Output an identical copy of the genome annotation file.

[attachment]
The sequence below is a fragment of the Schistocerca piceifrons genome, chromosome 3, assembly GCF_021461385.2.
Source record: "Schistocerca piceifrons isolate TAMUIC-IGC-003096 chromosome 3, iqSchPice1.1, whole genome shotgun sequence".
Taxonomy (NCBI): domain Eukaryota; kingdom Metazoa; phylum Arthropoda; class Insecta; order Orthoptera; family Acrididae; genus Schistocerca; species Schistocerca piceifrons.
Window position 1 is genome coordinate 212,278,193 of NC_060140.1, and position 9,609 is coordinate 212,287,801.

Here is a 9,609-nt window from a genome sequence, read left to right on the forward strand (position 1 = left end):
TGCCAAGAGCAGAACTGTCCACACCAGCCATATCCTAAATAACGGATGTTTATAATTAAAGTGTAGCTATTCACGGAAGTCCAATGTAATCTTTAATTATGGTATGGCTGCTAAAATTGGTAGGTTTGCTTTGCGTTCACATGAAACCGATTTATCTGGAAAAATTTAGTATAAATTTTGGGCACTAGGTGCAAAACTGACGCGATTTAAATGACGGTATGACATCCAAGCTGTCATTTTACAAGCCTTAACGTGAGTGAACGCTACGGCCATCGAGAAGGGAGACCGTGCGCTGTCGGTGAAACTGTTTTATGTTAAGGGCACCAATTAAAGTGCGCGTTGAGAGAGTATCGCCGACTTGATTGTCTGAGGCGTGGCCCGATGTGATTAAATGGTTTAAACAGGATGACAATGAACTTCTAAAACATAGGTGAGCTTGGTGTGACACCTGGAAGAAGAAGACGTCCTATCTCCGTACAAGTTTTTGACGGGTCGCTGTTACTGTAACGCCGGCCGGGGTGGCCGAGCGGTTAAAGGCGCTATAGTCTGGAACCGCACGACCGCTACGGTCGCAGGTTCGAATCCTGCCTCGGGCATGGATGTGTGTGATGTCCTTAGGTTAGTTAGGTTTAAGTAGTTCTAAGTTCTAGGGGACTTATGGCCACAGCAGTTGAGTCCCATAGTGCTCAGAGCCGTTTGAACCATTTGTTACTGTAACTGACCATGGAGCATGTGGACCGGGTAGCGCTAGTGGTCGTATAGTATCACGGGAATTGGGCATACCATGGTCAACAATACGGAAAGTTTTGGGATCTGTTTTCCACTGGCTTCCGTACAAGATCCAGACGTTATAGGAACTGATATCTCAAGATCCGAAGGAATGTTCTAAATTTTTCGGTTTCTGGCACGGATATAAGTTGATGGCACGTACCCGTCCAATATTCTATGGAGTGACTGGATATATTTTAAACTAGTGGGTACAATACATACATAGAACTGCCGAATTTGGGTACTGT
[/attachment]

The sequence below is a fragment of the Schistocerca piceifrons genome, chromosome 3, assembly GCF_021461385.2.
Source record: "Schistocerca piceifrons isolate TAMUIC-IGC-003096 chromosome 3, iqSchPice1.1, whole genome shotgun sequence".
Taxonomy (NCBI): domain Eukaryota; kingdom Metazoa; phylum Arthropoda; class Insecta; order Orthoptera; family Acrididae; genus Schistocerca; species Schistocerca piceifrons.
Window position 1 is genome coordinate 212,278,193 of NC_060140.1, and position 9,609 is coordinate 212,287,801.

Here is a 9,609-nt window from a genome sequence, read left to right on the forward strand (position 1 = left end):
TGCCAAGAGCAGAACTGTCCACACCAGCCATATCCTAAATAACGGATGTTTATAATTAAAGTGTAGCTATTCACGGAAGTCCAATGTAATCTTTAATTATGGTATGGCTGCTAAAATTGGTAGGTTTGCTTTGCGTTCACATGAAACCGATTTATCTGGAAAAATTTAGTATAAATTTTGGGCACTAGGTGCAAAACTGACGCGATTTAAATGACGGTATGACATCCAAGCTGTCATTTTACAAGCCTTAACGTGAGTGAACGCTACGGCCATCGAGAAGGGAGACCGTGCGCTGTCGGTGAAACTGTTTTATGTTAAGGGCACCAATTAAAGTGCGCGTTGAGAGAGTATCGCCGACTTGATTGTCTGAGGCGTGGCCCGATGTGATTAAATGGTTTAAACAGGATGACAATGAACTTCTAAAACATAGGTGAGCTTGGTGTGACACCTGGAAGAAGAAGACGTCCTATCTCCGTACAAGTTTTTGACGGGTCGCTGTTACTGTAACGCCGGCCGGGGTGGCCGAGCGGTTAAAGGCGCTATAGTCTGGAACCGCACGACCGCTACGGTCGCAGGTTCGAATCCTGCCTCGGGCATGGATGTGTGTGATGTCCTTAGGTTAGTTAGGTTTAAGTAGTTCTAAGTTCTAGGGGACTTATGGCCACAGCAGTTGAGTCCCATAGTGCTCAGAGCCGTTTGAACCATTTGTTACTGTAACTGACCATGGAGCATGTGGACCGGGTAGCGCTAGTGGTCGTATAGTATCACGGGAATTGGGCATACCATGGTCAACAATACGGAAAGTTTTGGGATCTGTTTTCCACTGGCTTCCGTACAAGATCCAGACGTTATAGGAACTGATATCTCAAGATCCGAAGGAATGTTCTAAATTTTTCGGTTTCTGGCACGGATATAAGTTGATGGCACGTACCCGTCCAATATTCTATGGAGTGACTGGATATATTTTAAACTAGTGGGTACAATACATACATAGAACTGCCGAATTTGGGTACTGT